- Rank the regions according to population size (from largest to the smallest).
- What share of the world’s people live in Africa? In Asia? In North America? In Latin America? In Europe? In Oceania? What are the projected shares? Draw a bar chart showing the regional distributions of the world’s population for this year, mid-2030, and mid-2050.
- What share of the world’s people live in less-developed countries (LDCs) in the current year? In more-developed countries (MDCs)? What share of the world’s people is projected to live in LDCs in mid-2035? In mid-2050? What share is projected to live in MDCs in mid-2030? In mid-2050?
ACTIVITY 2: PROFILING A COUNTRY
The purpose of this activity is to introduce students to the demographic indicators listed on the Data Sheet by providing them with a tool to organize population information about a country. As students study different countries they can accumulate country profiles in their notebook. Students will need to use the World Population Data Sheet and the Country Profile Worksheet.
Note: The rate of natural increase is the rate at which a population is increasing (or decreasing) in a given year because of a surplus (or deficit) of births over deaths, expressed as a percentage of the base population. It is calculated by subtracting death rates from birth rates and then dividing by 10. This rate does not include the effects of immigration or emigration.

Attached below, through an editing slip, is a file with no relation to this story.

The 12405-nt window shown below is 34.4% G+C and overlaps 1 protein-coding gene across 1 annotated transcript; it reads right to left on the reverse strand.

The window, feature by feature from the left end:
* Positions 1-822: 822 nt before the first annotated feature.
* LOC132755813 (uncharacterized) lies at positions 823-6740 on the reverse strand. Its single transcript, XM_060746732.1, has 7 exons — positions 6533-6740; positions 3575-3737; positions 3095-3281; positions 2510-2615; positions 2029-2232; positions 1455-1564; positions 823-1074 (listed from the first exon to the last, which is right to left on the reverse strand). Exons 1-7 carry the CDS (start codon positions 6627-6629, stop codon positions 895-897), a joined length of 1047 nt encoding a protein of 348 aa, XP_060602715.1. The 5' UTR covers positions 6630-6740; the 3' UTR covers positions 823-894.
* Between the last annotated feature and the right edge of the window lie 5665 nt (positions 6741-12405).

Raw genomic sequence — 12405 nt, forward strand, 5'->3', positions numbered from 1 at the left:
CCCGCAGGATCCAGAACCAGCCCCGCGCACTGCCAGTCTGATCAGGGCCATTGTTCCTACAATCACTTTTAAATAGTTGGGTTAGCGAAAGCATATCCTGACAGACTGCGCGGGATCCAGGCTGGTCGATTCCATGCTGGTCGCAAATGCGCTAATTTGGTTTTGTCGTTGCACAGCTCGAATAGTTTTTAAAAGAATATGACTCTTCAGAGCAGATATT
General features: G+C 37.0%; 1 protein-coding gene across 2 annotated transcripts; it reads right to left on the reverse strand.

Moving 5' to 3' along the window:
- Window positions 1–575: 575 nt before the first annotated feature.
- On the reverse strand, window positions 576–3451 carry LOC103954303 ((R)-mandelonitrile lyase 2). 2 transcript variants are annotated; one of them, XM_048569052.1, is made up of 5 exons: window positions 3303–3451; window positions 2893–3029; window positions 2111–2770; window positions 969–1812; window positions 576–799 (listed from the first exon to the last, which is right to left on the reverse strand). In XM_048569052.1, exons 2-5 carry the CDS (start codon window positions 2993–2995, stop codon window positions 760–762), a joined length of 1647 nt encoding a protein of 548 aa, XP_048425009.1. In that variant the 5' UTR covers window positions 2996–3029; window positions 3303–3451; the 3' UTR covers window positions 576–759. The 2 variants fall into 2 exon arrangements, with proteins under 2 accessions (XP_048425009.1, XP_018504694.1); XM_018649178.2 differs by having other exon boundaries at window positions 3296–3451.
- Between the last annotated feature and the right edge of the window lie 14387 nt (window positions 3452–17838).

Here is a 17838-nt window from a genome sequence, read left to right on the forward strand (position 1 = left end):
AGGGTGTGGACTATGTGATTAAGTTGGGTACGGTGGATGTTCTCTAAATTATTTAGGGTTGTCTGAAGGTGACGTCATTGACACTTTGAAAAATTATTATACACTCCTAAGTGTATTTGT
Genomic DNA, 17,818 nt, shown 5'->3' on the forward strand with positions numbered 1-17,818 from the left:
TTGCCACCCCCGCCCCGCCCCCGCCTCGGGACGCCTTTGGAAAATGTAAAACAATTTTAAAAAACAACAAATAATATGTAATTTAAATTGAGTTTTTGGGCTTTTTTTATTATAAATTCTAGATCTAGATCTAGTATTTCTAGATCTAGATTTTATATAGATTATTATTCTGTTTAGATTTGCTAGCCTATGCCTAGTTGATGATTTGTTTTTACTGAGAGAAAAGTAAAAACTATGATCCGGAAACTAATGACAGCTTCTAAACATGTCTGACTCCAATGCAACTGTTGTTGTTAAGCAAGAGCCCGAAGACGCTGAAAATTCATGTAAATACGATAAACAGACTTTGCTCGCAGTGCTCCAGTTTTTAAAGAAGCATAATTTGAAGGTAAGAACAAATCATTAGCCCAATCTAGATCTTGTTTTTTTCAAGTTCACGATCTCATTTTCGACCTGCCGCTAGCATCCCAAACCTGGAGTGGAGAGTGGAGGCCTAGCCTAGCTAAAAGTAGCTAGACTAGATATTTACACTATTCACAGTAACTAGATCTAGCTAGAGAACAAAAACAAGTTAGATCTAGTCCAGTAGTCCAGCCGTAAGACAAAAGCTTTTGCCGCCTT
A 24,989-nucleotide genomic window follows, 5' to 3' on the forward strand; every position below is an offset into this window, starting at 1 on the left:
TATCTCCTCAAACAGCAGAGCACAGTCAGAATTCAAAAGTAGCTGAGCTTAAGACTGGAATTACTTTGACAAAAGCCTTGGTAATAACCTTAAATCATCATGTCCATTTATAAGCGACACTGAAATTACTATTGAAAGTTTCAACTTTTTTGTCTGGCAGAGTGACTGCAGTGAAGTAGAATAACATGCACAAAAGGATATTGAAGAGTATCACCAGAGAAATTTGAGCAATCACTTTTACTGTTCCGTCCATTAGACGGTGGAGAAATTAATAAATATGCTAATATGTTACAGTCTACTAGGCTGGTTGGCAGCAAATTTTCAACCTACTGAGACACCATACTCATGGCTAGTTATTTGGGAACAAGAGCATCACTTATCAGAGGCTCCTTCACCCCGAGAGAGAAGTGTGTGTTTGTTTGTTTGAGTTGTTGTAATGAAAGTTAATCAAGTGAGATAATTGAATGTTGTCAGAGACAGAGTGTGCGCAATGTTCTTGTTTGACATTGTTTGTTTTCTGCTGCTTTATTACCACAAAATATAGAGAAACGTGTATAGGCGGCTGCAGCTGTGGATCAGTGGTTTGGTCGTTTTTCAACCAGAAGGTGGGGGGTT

- Display the Country Profile Worksheet. Distribute blank copies to students. Complete the profile of the United States, defining the indicators as they are mapped out on the worksheet. After completing the “country comparison blocks,” discuss.
- Have students place a copy of the U.S. profiles in their notebooks and complete a new profile each time they start a unit on a new country. Before they do the profile of the new country, students should develop hypotheses about the population characteristics of the country and use the mapping activity (Activity 3) to test their hypotheses. They should compare the profile of each new country with the profile of the United States.
- As students learn more about the country, they can add other information from the Data Sheet (or other sources) to their profiles.